Privately Held; 501-1000 employees; Electrical/Electronic Manufacturing industry

April 2000May 2006 (6 years 2 months) Amsterdam Area, Netherlands

I was responsible for setting up the Corporate Helpdesk in April 2000.
My responsibilities included giving technical support by telephone, fax or e-mail to corporate customers and resellers in both Dutch and English. Support should be given regardless of operating system or hardware. Operating systems encountered included Windows, Mac OS and
several of the Unix flavors.
On the side, I developed, maintained and gave product trainings to sales employees and resellers.
I developed and maintained tools and cooperated in projects. Among other things: a web-based helpdesk e-mail system (WebHM 1.2 and 2.0, see below), a customer monitoring system (Mon, see below) and automating common tasks.
Part of my responsibilities was to maintain the FreeBSD support server. Among other things: create accounts for new employees, upgrade the server, generic maintenance, upgrade the ports and configure systems and software. This was later on handed over to OSS.
As a Corporate Helpdesk agent I also installed hardware at customer locations.

Employee second line Technical Helpdesk

EuroNet Internet B.V.

Partnership; 1-10 employees; Professional Training & Coaching industry

January 2000March 2000 (3 months) Amsterdam Area, Netherlands

As a second line technical support employee I was responsible for supporting, training and coaching first line employees. I had to make sure their level of support was at our company standards and update their knowledge whenever that was needed.
We also had to solve open tickets from first line employees, and train these employees to be able to solve these tickets themselves.
One of my personal responsibilities was to develop new tools and extend or revise the current tools for improvement of support.

Employee first line Technical Helpdesk

EuroNet Internet B.V.

Partnership; 1-10 employees; Professional Training & Coaching industry

September 1999December 1999 (4 months) Amsterdam Area, Netherlands

A first line technical support employee is responsible for technical customer support by telephone, fax or e-mail in both Dutch and English. An employee should be able to support various operating systems, including Windows (versions 3.11 up to and including current) and Mac OS (versions 6 up to and including current).

Gillis J. de Nijs' Projects

  • Management Console 2.0

    Team Members: Gillis J. de Nijs

    In order to improve the reliability and speed of the Management Console 1.0 we started work on a new version, from scratch. That has been done using ICEfaces, a J2EE Ajax framework for developing and deploying rich enterprise applications. We converted our entire Hibernate layer to a JPA annotated version. It runs on Tomcat 6. The project was eventually abandoned due to time constraints and other projects that took priority.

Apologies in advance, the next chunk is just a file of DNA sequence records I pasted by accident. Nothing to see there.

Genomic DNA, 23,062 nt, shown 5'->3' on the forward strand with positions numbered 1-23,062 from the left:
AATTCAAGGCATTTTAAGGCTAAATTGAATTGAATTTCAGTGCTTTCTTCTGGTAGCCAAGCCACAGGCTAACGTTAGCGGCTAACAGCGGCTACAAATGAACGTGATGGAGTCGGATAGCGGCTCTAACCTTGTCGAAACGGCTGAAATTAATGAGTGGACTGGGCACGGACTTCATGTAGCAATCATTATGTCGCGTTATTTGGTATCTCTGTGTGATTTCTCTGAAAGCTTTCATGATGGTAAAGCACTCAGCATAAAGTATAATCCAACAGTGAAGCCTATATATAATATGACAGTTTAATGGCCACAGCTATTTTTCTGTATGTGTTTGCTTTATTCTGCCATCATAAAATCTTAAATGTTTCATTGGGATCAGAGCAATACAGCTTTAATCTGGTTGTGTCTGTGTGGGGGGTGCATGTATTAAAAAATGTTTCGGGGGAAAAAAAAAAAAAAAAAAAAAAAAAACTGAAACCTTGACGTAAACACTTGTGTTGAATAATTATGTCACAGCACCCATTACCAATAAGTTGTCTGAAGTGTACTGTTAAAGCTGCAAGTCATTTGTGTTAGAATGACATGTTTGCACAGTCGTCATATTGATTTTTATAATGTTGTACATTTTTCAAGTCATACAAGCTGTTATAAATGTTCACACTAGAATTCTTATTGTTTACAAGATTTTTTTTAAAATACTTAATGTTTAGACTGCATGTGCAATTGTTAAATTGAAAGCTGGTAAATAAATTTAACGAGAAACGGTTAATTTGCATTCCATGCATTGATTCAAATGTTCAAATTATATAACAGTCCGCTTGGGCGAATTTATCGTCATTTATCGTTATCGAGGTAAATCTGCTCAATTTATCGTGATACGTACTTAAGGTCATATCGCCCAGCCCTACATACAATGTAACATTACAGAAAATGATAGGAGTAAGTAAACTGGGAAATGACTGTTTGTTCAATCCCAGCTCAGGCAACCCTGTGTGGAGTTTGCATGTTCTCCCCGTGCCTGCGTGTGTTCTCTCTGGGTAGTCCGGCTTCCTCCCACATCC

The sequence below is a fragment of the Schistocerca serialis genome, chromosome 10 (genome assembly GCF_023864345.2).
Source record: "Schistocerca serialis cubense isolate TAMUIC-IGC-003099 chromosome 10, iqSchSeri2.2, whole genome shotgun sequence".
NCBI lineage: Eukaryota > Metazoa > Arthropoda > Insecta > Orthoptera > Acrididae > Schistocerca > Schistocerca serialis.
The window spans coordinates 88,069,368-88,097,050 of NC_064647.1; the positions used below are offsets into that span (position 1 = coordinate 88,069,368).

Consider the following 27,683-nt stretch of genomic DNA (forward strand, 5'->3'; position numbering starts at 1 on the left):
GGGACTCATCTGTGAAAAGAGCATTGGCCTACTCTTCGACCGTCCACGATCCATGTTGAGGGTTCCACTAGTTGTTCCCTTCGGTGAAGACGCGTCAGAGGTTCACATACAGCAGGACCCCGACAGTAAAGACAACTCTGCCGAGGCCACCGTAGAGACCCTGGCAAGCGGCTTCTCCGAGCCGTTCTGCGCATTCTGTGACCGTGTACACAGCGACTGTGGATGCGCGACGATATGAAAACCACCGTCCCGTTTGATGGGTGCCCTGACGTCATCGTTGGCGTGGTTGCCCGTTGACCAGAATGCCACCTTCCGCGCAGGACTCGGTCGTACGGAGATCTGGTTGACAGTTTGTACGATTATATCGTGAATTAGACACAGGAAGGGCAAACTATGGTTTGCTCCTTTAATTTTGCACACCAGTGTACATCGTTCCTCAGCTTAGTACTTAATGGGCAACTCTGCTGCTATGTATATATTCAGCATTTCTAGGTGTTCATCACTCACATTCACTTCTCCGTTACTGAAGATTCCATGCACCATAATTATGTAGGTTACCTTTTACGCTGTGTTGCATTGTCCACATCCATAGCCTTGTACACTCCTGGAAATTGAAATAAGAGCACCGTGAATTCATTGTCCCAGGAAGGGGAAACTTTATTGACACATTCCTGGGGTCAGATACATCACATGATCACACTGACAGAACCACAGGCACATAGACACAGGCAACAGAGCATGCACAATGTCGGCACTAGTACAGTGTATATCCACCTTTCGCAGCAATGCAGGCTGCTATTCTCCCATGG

• Management Console 1.0

    Team Members: Gillis J. de Nijs

    The Management Console (MC) is a web-based database front-end that is used to add, change and delete clients, sites, users, report items, etc. in the Sitestat database. The application has been developed as a Maven project using Spring and Hibernate and runs on Apache Tomcat 5.5. My responsibility was mainly updating the Hibernate layer that we use through-out the company and fixing issues in the tool itself. That also includes keeping the software up-to-date for the current version of the database model.

  • WebHM 2.0

    Team Members: Gillis J. de Nijs

    WebHM is a web-based tool to receive and process customer e-mail. E-mail is delivered in several mailboxes by means of a filter setup. Users (helpdesk agents) can login using HTTP authentication and authorization. All actions are logged by user name, for review by supervisors later on. Users can archive, reply, forward or move e-mail to a different inbox. It’s possible to add an answer to an e-mail and save that, and then move that e-mail with prepared answer to a different department. This can be useful when a customer has both a technical and an administrative question. This is a complete rewrite of the previous version. Since everything is now stored in a MySQL database, it’s easier to maintain. An administrator interface is available to add e-mail boxes, users, filters and access levels. The system has been built in Perl, with a MySQL database backend, and uses mod_perl.